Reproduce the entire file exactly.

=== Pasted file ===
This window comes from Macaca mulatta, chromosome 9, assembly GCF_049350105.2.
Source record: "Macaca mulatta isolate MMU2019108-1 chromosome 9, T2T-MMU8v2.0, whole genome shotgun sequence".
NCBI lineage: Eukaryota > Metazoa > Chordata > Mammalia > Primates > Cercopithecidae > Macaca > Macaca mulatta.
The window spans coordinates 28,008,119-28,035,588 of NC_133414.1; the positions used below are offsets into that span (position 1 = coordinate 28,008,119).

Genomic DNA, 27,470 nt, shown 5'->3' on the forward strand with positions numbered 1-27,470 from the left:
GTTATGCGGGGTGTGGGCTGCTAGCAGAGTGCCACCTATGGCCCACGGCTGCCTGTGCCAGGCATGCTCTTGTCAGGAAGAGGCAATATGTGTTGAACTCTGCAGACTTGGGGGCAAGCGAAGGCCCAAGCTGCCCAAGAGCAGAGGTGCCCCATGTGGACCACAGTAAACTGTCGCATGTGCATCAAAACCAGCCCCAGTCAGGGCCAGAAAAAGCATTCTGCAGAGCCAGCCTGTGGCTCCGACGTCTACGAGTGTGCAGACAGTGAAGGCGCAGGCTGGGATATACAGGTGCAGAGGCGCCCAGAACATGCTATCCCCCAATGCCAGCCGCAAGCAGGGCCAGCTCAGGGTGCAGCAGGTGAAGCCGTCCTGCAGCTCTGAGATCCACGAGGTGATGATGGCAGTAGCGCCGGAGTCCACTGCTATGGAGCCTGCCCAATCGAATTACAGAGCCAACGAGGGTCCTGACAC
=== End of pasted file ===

This window comes from Macaca mulatta, chromosome 9, assembly GCF_049350105.2.
Source record: "Macaca mulatta isolate MMU2019108-1 chromosome 9, T2T-MMU8v2.0, whole genome shotgun sequence".
NCBI lineage: Eukaryota > Metazoa > Chordata > Mammalia > Primates > Cercopithecidae > Macaca > Macaca mulatta.
The window spans coordinates 28,008,119-28,035,588 of NC_133414.1; the positions used below are offsets into that span (position 1 = coordinate 28,008,119).

Genomic DNA, 27,470 nt, shown 5'->3' on the forward strand with positions numbered 1-27,470 from the left:
GTTATGCGGGGTGTGGGCTGCTAGCAGAGTGCCACCTATGGCCCACGGCTGCCTGTGCCAGGCATGCTCTTGTCAGGAAGAGGCAATATGTGTTGAACTCTGCAGACTTGGGGGCAAGCGAAGGCCCAAGCTGCCCAAGAGCAGAGGTGCCCCATGTGGACCACAGTAAACTGTCGCATGTGCATCAAAACCAGCCCCAGTCAGGGCCAGAAAAAGCATTCTGCAGAGCCAGCCTGTGGCTCCGACGTCTACGAGTGTGCAGACAGTGAAGGCGCAGGCTGGGATATACAGGTGCAGAGGCGCCCAGAACATGCTATCCCCCAATGCCAGCCGCAAGCAGGGCCAGCTCAGGGTGCAGCAGGTGAAGCCGTCCTGCAGCTCTGAGATCCACGAGGTGATGATGGCAGTAGCGCCGGAGTCCACTGCTATGGAGCCTGCCCAATCGAATTACAGAGCCAACGAGGGTCCTGACAC